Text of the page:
Raw Potential
By Jennifer Boncy
Published: May 1, 2013
The key to tapping into the sales potential of the raw food category is being prepared and informed.

 

 

The secret is out. No longer reserved only for racing and sled dogs, raw pet diets are gaining a reputation for offering a host of health benefits that can improve the quality of pets’ lives and reduce the number of visits they make to the vet. But for pet specialty retailers, the benefits of selling raw food made not be so immediately apparent. Selling these products presents a number of challenges—from freezer and space requirements to the learning curve these products demand of store staff.

Still, raw food companies say that with so many pet owners embracing the trend, independent retailers have much to gain by joining the raw movement—and many already have. With some guidance from manufacturers and the proper preparation, it is a product category that can boost the bottom line for the growing number of retailers that are appropriately investing in it.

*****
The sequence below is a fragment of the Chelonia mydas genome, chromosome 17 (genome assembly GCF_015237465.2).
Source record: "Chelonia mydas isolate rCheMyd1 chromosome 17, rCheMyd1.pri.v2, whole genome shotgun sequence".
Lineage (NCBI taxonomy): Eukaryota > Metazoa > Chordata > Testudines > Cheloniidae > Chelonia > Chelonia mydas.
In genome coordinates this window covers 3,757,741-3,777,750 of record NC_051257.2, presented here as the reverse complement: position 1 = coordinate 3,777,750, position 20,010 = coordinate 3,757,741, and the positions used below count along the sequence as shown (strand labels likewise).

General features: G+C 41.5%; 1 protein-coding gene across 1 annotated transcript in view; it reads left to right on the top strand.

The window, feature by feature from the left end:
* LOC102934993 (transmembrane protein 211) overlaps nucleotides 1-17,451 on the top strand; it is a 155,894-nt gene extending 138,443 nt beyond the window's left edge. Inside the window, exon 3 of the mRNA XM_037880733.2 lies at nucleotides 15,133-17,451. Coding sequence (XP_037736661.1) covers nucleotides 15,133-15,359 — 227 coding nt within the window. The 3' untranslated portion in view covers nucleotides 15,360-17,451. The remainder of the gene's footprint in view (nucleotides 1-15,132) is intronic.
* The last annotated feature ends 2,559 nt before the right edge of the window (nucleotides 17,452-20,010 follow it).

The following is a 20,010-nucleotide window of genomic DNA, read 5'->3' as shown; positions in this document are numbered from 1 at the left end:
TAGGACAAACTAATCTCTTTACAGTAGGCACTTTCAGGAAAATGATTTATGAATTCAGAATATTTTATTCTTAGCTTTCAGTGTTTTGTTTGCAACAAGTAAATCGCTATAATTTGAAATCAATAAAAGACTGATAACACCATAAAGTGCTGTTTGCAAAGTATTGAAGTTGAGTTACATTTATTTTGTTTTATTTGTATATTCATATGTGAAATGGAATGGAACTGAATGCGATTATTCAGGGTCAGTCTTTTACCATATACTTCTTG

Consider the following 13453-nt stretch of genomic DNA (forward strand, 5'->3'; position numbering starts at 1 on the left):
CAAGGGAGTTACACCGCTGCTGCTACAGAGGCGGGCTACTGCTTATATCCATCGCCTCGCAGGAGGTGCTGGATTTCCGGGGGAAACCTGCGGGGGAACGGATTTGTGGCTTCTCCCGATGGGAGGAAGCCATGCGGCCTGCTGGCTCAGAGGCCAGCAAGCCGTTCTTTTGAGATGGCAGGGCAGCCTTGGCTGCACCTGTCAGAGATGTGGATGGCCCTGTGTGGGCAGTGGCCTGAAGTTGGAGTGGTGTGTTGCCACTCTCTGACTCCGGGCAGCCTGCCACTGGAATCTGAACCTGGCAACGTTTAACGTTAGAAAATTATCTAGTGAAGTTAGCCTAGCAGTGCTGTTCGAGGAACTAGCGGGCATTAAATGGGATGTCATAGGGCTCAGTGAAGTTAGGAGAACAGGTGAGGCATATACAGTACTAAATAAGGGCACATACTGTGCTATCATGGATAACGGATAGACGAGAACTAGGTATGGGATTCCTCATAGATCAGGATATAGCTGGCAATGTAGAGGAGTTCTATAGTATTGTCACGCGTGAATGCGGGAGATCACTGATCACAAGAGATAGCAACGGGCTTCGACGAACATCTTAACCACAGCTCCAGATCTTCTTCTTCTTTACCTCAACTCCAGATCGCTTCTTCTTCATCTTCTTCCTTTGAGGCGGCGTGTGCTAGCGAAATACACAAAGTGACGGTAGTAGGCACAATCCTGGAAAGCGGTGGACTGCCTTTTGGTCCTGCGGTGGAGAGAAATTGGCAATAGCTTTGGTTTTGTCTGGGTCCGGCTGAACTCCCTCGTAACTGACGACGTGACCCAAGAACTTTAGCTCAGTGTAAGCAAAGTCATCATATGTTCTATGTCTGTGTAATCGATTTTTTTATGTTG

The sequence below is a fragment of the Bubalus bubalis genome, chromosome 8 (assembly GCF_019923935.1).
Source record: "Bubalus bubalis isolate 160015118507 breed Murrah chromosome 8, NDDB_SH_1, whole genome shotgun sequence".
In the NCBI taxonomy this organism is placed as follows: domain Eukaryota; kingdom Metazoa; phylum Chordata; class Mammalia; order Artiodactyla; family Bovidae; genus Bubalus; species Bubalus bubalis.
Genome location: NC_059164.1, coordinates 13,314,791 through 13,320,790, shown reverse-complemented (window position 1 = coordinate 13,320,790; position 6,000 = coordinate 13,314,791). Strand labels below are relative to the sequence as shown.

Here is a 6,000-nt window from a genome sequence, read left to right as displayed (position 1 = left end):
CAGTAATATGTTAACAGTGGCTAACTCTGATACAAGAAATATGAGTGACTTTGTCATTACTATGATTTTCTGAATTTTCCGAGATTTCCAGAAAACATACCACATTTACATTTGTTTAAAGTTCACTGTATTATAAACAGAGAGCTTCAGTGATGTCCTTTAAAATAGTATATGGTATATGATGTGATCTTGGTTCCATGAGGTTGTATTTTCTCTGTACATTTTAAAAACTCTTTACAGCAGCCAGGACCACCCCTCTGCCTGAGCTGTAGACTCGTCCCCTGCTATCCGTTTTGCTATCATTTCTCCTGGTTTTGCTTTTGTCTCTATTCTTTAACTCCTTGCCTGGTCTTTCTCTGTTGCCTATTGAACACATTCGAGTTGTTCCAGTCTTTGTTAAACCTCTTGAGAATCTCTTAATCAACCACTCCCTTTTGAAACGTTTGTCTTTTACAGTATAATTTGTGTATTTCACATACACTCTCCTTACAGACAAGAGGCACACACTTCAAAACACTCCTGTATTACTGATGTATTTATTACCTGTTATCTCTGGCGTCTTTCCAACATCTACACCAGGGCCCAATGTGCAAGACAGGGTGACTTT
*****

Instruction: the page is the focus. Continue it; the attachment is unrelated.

“Raw pet food has led the fast growth of the natural category within the pet food market,” says Eric Emmenegger, senior manager for the Instinct brand at Nature’s Variety. “It is the fastest growing segment and is becoming available at more and more retailers every day. There is an increasing awareness among pet parents regarding the benefits of raw, and they are sharing positive experiences with others in all kinds of forums.”


According to manufacturers, a healthy number of independent pet specialty retailers have responded to this trend by seizing the opportunity to tap into the category’s sales potential. Janice Rizzi, president of Radagast Pet Food, Inc.—makers of the Rad Cat Raw Diet—says the commitment these stores are making to raw food sales is further driving demand. “[The category] has really been driven by the independent retailers,” she says. “They are the ones that have come to acknowledge and accept that this is a really viable part of the market.”